Review: ‘Water for Elephants’

elephants

Water for Elephants

by Sara Gruen

  • Date finished: Feb. 27
  • Genre: Fiction
  • Year: 2006
  • Project: n/a
  • Reading List: Winter 2012-13
  • Grade: C
  • Thoughts upon finishing:

I read Water for Elephants because it was one those books. The kind of books everyone talks about (even if they were talking five years ago). The kind of books they make Nicholas Sparks-esque movies about. So many people read it, it was reviewed so many times — it has to be kinda good, right?

And it was. The story isn’t bad. In fact, it’s pretty engaging. Gruen definitely knows her stuff when it comes to circuses, and to be honest, that was the main reason I was looking forward to it. I feel like she gave readers a good look into the world of circus life, circa 1931, and it’s nothing if not interesting. I’d like to read more, in fact.

However, the circus talk was also the main reason I kept going, which isn’t so good because I have to say, the drama in Water for Elephants is pretty disappointing. Young vet who’s lost everything randomly joins the circus after his parents die, he falls in love with the pretty lead performer, is pitted against her crazy mean husband who’s also his boss, etc, etc. I mean, it sounds like a solid story, right? Yeah, a little predictable, but solid.

So why didn’t I like it? The stupid characters. I could not care about Jacob even I tried. There’s something about him that’s so…flat? Silly? Predictable? When his parents die at the beginning of the novel, it’s like any semblence of a personality Jacob has goes with them. After that, he’s thrown into these crazy situations and he spends the entire novel reacting to them. And don’t say that falling in love with the pretty performer is special. Besides his understandable affection for the animals, he doesn’t seem to believe in anything, or stand for anything. He dislikes the pretty performer’s husband because he’s a cruel son-of-a-bitch, but then, who doesn’t?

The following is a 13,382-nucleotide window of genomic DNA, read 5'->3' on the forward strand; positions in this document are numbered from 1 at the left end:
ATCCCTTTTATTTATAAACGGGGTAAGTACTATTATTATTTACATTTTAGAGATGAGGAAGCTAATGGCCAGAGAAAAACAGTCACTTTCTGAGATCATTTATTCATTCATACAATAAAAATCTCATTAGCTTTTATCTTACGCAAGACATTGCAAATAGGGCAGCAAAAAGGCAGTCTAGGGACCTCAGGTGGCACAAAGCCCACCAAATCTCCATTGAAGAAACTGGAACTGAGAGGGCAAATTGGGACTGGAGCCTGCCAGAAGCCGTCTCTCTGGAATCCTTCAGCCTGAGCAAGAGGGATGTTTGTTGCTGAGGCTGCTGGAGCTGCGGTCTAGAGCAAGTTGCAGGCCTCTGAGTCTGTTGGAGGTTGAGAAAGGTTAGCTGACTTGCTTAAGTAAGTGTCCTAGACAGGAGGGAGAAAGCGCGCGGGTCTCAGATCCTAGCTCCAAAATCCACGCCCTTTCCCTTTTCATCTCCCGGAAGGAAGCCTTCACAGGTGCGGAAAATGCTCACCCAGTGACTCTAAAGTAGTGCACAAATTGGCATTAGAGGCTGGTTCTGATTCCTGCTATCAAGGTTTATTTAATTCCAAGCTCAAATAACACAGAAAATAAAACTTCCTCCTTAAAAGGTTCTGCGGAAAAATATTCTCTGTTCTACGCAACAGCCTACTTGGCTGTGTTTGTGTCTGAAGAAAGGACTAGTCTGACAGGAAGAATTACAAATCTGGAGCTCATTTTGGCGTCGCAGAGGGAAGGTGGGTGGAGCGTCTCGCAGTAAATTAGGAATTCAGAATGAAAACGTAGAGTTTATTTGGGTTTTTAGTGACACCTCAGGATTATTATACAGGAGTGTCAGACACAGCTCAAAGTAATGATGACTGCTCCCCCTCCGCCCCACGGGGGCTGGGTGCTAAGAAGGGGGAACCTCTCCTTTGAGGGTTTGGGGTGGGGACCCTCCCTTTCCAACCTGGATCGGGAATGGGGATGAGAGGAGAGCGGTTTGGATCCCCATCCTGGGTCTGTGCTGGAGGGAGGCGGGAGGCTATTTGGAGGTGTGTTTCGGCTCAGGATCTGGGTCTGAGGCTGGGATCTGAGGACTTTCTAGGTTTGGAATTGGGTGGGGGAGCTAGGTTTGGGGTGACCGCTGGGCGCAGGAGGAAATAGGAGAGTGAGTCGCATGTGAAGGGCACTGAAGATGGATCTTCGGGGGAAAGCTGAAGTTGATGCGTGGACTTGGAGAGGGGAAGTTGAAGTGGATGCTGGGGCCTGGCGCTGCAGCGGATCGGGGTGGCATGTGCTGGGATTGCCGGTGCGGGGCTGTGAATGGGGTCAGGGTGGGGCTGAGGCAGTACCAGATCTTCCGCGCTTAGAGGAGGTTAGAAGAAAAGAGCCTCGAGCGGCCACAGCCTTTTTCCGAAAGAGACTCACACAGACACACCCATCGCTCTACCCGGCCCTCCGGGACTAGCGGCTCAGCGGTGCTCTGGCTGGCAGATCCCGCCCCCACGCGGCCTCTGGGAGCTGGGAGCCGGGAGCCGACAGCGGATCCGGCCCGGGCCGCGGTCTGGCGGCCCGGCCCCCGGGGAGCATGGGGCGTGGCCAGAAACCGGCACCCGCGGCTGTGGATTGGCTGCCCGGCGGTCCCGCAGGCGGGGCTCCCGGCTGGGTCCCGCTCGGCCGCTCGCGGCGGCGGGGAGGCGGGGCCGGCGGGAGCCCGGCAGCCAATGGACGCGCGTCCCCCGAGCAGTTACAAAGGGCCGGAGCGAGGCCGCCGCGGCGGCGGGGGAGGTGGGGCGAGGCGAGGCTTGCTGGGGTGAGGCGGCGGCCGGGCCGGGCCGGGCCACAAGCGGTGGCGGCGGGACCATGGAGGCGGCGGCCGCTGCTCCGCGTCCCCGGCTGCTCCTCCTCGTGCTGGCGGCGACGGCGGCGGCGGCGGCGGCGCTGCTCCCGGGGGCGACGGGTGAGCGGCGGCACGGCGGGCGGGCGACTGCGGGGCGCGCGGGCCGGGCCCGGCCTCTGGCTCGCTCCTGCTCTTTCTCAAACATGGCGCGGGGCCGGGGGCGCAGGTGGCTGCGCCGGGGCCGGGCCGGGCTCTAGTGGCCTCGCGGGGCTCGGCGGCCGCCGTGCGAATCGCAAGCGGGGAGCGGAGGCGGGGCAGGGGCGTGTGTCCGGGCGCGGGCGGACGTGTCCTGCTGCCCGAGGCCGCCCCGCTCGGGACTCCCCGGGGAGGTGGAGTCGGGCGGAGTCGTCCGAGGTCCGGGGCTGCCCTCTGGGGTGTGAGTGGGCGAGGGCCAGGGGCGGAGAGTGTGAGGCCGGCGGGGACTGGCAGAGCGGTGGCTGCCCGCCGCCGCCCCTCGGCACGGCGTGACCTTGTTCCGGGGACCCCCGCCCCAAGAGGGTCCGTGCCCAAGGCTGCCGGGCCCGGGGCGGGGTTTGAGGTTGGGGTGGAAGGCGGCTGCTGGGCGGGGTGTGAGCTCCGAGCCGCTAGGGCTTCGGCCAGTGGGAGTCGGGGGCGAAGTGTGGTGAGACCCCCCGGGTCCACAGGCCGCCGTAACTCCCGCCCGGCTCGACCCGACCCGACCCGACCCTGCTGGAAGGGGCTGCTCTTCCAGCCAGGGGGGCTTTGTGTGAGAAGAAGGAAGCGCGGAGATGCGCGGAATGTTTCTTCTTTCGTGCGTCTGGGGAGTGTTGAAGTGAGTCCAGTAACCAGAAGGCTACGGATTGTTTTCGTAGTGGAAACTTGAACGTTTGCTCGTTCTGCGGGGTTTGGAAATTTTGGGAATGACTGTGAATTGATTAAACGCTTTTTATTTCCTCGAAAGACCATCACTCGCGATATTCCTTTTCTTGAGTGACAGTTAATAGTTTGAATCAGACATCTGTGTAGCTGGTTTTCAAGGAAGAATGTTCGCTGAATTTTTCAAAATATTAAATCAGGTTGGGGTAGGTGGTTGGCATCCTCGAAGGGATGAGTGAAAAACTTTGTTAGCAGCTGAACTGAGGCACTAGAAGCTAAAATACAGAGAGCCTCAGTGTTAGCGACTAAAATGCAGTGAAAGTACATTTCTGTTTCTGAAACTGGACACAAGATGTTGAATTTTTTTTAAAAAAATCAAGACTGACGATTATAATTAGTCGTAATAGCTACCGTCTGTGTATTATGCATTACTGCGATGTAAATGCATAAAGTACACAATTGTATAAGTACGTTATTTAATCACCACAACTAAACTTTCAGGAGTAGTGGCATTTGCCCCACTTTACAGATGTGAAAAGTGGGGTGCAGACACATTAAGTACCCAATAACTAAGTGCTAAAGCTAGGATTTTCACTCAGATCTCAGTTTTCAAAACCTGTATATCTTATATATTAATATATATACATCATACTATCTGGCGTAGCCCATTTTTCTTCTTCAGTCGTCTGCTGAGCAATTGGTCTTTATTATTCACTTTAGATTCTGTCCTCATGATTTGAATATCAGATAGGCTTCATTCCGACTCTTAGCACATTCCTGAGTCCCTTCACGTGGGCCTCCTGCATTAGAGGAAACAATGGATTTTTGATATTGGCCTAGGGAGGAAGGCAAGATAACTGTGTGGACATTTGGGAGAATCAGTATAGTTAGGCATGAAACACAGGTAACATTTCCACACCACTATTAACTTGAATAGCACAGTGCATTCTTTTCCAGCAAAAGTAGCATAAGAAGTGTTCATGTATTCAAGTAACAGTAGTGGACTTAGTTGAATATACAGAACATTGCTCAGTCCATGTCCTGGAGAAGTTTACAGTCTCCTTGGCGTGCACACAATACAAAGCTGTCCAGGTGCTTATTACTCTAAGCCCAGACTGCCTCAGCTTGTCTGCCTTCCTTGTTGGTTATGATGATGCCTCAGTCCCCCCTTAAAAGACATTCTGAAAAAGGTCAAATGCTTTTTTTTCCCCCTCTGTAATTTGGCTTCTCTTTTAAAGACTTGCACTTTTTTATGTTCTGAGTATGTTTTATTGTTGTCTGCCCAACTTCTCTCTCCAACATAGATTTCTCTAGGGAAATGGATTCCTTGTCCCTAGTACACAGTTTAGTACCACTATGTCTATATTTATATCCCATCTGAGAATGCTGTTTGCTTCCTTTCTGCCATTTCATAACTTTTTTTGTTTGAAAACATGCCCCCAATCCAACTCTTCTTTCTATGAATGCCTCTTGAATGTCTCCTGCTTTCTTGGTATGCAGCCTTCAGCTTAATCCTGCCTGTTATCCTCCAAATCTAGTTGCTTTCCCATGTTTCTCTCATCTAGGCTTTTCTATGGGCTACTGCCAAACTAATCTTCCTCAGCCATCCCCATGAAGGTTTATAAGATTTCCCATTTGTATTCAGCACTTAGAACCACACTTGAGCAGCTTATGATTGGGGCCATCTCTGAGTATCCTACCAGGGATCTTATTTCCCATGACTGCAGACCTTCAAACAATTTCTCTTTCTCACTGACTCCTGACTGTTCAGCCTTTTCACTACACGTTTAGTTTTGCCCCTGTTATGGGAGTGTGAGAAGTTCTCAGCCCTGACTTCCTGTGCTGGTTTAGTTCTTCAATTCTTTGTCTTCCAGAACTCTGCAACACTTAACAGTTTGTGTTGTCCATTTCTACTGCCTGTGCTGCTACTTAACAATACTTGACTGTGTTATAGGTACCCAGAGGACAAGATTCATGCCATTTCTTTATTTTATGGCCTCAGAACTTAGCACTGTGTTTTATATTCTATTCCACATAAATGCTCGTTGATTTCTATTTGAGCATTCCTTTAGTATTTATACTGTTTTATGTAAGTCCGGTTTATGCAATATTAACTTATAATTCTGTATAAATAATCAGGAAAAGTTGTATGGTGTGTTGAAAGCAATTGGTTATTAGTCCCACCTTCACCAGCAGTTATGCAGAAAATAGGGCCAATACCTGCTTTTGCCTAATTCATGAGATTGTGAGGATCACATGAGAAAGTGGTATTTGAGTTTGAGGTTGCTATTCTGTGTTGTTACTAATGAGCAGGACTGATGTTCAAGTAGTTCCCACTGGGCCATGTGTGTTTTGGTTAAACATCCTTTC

Plus, I think this may be a fault of Gruen’s, but Jacob seems to spend the entire novel in some heightened state of emotion. He’s always yelling, or rushing somewhere, or flushing, or getting angry, or feeling swept away by love. I don’t know, he just doesn’t seem like a real person. I can’t imagine why the pretty performer ends up falling in love with him…maybe he’s cute?

Some other pet peeves with this book:

  • 1931 Jacob and the modern day Jacob in the nursing home are nothing like each other. While young Jacob is pretty emotional, he has none of the personality of his older self.
  • At first I didn’t mind, but by the last quarter of the book, I was really tired of Gruen’s silly way with language. She’s a big fan of adverbs and tends to over-describe everything. Eating a hamburger seems crazy dramatic: “He plants his elbows on the rough gray wood of the table and picks up his burger. I stare at mine, wondering if I can choke it down.” Really, Jacob?
  • What’s with that ending!? Maybe I’m used to the nitty-gritty, realistic, non-happy-happy endings of literary fiction but (spoiler alert!), Water for Elephants ends with the equivalent of “They rode off into the sunset.” It’s like, after everything that happens, that’s how you’re going to end it? Sounds like Gruen gave up.

But, like I said, I liked the circus part. Ever since I read Geek Love by Katherine Dunn, I’ve been obsessed with the idea of circuses and freak shows and the people who populate them. Dunn brings readers into the startling interior world of her complex characters. Gruen, not so much.

All that being said, here are the two best characters in the entire novel: Walter, the dwarf clown and Rosie the elephant. Seriously, I think that elephant has more going on inside her head than stupid Jacob. And in the end, it’s Rosie who has the guts to put an end to all the melodrama.

I think the movie probably sums up Water for Elephants pretty well:

Pretty, fantastical, interesting world. Boring as a sackcloth Robert Pattison leading the way.

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One thought on “Review: ‘Water for Elephants’

  1. Pingback: 2013: A Year in Reading | Paperback Fool

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